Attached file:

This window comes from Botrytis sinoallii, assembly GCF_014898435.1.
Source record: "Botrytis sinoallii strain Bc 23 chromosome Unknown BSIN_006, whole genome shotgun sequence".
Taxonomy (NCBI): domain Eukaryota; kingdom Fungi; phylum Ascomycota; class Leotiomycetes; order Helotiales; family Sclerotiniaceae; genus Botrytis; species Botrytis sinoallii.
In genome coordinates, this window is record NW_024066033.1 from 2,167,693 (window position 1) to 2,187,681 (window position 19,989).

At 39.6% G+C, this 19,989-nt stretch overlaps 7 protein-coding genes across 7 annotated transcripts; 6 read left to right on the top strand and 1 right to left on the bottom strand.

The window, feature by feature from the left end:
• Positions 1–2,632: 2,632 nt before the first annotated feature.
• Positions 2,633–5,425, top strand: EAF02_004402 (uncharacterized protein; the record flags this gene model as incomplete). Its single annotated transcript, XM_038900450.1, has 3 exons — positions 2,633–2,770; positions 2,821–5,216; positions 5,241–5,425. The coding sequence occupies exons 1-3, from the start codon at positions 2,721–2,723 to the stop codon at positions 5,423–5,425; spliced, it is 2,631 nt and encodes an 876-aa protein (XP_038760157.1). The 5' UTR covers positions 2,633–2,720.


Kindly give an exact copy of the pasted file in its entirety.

This window comes from Botrytis sinoallii, assembly GCF_014898435.1.
Source record: "Botrytis sinoallii strain Bc 23 chromosome Unknown BSIN_006, whole genome shotgun sequence".
Taxonomy (NCBI): domain Eukaryota; kingdom Fungi; phylum Ascomycota; class Leotiomycetes; order Helotiales; family Sclerotiniaceae; genus Botrytis; species Botrytis sinoallii.
In genome coordinates, this window is record NW_024066033.1 from 2,167,693 (window position 1) to 2,187,681 (window position 19,989).

At 39.6% G+C, this 19,989-nt stretch overlaps 7 protein-coding genes across 7 annotated transcripts; 6 read left to right on the top strand and 1 right to left on the bottom strand.

The window, feature by feature from the left end:
• Positions 1–2,632: 2,632 nt before the first annotated feature.
• Positions 2,633–5,425, top strand: EAF02_004402 (uncharacterized protein; the record flags this gene model as incomplete). Its single annotated transcript, XM_038900450.1, has 3 exons — positions 2,633–2,770; positions 2,821–5,216; positions 5,241–5,425. The coding sequence occupies exons 1-3, from the start codon at positions 2,721–2,723 to the stop codon at positions 5,423–5,425; spliced, it is 2,631 nt and encodes an 876-aa protein (XP_038760157.1). The 5' UTR covers positions 2,633–2,720.